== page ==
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World Brand Congress 2009: Every radio station has a brand imagery, unlike TV

By Sapna Nair , afaqs!, Mumbai | In Marketing | November 05, 2009
Radio masterminds take pride in the fact that each of them has given brand building priority

At the World Brand Congress held in Mumbai, perhaps for the first time, radio head honchos were neither lamenting nor fighting for a place in the advertisers' media plans - but appreciating the positives of the medium in an assembly of curious audiences.

The panel, comprising names such as Harrish Bhatia, chief operating officer, My FM; Rana Baruah, executive vice-president and country head, Radio City; Anand Chakravarthy, senior VP, marketing, Big FM; Anuj Singh, national marketing head and head, west, Red FM; and Prashant Panday, chief executive officer, ENIL discussed how radio stations have been building brands - and successfully so.

& #BANNER1 & #With a sharp focus on brand building, Panday said that radio can challenge television in this regard. "Each of the radio stations has a clear imagery, despite the argument that the music may be similar. That is because we have made requisite investments for brand building," he stated.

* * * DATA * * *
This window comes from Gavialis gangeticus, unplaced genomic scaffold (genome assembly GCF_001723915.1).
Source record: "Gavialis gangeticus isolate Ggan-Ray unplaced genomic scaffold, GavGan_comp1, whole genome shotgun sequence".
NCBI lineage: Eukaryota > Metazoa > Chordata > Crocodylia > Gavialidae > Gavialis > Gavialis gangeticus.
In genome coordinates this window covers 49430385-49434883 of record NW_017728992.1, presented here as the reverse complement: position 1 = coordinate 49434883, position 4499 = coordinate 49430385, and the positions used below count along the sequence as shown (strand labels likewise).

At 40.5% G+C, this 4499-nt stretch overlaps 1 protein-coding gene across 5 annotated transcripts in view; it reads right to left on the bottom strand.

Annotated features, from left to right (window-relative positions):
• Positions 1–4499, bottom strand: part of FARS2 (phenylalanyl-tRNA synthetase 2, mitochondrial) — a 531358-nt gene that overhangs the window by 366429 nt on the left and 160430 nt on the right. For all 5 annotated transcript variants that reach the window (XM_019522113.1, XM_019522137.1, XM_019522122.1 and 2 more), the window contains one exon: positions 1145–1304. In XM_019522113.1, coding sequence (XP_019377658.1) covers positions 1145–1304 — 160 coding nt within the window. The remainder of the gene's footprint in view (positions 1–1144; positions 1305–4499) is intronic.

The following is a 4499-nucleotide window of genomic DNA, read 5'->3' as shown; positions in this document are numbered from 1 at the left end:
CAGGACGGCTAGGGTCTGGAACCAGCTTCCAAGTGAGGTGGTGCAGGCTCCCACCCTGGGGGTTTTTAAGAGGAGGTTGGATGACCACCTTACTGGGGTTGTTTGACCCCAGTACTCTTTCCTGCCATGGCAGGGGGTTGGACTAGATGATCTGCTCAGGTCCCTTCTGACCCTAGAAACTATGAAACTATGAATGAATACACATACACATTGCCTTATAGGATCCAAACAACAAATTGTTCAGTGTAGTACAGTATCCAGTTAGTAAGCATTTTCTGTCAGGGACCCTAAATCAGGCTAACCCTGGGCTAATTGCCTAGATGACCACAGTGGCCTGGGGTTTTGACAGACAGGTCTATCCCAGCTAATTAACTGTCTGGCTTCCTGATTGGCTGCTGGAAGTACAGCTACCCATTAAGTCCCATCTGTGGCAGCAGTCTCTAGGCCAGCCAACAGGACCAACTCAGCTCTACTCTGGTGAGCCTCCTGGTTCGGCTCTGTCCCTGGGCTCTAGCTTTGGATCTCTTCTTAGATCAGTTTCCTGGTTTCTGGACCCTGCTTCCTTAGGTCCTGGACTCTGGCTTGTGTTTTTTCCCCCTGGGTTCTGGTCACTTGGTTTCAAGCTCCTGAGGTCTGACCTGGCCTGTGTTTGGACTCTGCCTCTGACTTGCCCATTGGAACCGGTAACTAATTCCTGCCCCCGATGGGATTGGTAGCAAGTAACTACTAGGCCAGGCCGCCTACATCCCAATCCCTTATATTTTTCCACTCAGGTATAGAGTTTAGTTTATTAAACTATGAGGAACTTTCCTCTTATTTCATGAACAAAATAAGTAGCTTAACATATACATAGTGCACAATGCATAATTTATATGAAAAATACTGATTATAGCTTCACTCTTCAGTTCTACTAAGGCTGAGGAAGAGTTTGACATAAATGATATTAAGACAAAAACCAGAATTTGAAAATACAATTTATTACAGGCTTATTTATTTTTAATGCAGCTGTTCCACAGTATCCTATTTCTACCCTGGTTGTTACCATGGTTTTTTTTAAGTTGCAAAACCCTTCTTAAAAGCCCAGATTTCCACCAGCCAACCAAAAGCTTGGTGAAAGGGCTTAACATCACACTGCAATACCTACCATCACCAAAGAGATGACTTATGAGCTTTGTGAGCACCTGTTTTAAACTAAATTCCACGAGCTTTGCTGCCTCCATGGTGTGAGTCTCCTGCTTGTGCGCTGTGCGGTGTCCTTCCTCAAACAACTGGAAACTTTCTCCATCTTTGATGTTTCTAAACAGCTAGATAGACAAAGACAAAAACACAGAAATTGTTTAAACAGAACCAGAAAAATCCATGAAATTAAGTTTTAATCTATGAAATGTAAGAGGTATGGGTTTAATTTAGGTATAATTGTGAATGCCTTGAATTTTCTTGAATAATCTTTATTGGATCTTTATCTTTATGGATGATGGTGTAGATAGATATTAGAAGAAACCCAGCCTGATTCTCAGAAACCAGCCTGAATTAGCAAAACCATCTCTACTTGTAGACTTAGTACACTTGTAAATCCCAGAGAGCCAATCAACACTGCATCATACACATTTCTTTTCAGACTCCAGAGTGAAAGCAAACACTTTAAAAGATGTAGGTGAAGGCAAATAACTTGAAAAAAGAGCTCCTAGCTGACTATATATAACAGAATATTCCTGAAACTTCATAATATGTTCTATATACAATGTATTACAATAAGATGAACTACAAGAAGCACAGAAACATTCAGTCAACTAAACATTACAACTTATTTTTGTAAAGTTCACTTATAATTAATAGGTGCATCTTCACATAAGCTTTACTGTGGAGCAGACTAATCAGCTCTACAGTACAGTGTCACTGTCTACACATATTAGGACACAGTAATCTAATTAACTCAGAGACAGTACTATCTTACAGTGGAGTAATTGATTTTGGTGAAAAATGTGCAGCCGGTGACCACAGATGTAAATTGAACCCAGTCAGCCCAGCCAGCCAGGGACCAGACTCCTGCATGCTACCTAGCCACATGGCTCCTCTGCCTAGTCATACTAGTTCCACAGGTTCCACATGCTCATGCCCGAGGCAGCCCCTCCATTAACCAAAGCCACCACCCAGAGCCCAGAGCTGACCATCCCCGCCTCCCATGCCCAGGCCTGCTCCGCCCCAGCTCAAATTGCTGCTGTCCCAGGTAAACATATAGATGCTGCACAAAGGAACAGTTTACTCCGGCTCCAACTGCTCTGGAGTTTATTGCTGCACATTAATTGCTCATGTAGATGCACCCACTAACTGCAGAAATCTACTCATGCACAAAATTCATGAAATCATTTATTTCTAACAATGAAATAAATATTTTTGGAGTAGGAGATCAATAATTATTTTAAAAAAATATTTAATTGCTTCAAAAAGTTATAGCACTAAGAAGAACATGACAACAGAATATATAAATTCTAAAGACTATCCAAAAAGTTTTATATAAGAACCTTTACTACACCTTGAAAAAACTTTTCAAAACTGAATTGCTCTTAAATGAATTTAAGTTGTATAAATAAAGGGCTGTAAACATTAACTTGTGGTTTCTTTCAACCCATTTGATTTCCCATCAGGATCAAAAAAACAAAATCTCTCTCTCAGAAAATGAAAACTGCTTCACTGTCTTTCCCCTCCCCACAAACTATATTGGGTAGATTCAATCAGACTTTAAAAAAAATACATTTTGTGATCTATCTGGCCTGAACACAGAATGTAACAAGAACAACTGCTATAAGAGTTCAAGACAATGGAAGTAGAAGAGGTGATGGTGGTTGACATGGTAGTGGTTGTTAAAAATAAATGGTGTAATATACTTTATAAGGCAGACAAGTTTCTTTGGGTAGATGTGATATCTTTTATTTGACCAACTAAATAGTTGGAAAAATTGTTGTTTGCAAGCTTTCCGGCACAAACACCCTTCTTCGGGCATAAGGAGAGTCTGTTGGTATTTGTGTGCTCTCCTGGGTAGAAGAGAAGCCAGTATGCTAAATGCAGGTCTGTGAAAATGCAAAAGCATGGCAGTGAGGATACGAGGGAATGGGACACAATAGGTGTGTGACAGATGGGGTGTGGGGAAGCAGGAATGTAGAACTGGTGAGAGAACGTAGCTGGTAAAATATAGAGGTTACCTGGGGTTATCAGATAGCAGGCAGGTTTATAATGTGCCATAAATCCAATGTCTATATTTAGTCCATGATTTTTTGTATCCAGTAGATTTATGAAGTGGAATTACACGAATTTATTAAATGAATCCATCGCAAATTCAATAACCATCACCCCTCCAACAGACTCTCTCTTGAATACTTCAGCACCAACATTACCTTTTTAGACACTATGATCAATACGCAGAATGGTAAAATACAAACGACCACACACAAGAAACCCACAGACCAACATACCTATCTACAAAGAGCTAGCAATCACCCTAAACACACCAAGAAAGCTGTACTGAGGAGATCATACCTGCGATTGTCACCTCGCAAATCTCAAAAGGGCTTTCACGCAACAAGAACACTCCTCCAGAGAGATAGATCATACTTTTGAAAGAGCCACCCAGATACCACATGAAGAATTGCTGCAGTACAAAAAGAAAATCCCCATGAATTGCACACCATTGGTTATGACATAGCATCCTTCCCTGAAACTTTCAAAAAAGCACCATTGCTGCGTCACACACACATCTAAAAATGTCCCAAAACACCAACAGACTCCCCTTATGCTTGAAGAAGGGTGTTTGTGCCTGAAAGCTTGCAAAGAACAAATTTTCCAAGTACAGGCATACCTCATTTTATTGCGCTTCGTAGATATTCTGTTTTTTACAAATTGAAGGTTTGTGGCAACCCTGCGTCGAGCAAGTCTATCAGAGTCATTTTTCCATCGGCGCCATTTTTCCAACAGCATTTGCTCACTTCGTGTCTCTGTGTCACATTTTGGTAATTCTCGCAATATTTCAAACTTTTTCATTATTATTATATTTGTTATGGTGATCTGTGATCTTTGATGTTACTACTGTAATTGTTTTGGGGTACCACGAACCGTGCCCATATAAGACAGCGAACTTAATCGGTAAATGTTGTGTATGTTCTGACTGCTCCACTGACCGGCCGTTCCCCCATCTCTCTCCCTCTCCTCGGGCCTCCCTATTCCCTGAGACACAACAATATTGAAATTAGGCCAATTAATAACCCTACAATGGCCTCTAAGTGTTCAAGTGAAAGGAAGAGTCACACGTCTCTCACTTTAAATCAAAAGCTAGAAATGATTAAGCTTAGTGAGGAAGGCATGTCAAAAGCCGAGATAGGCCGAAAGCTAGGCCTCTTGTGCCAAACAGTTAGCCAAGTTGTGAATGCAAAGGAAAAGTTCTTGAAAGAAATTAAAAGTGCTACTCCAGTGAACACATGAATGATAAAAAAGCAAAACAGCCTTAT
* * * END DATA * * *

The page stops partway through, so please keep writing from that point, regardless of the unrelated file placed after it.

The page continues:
He said that Radio Mirchi's imagery is that of a sunshine channel, one that makes the listener happy any time of the day. Baruah of Radio City said that the positioning of 'Whatte Fun' was arrived at when the radio station was being looked at as an older-generation station. Hence, an imagery of a fun loving friend is how the station is positioned.

Anuj Singh of Red FM says that the station enjoys the imagery of being transparent, irreverent and honest. The Bajaate Raho tagline, which was essentially for the music, has now taken an all-new connotation, in line with the station's identity. "We are edgy, we don't fake and are honest," asserts Singh.

He added that to build a brand and connect, there is a need for one big idea around which the entire offering rests. "The magic formula is to have one principle and create everything around it - be it RJs (radio jockeys), promos or packaging," Singh stated.

Glorifying radio as a powerful medium, Chakravarthy said that radio is a truly democratic medium. "Any other kind of entertainment is priced. One can access radio irrespective of economic or demographic differences. That's the biggest advantage," he said.

About differentiation of content, radio stalwarts had interesting takes. While Panday was of the opinion that the different brand imagery is the key differentiator, Bhatia of My FM substantiated it by saying that over a period of time, all products become commodities. "Do newspapers have different news? Then why do we subscribe to a specific newspaper?" he questioned.

Besides, they added that radio was an un-intrusive medium, which can be consumed in the background - unlike any other, and also boasts of interactivity and a strong connect with the listener.

As a medium, radio was also doing its bit to expand its offerings by way of launching activation units, CSR activities and radio schools.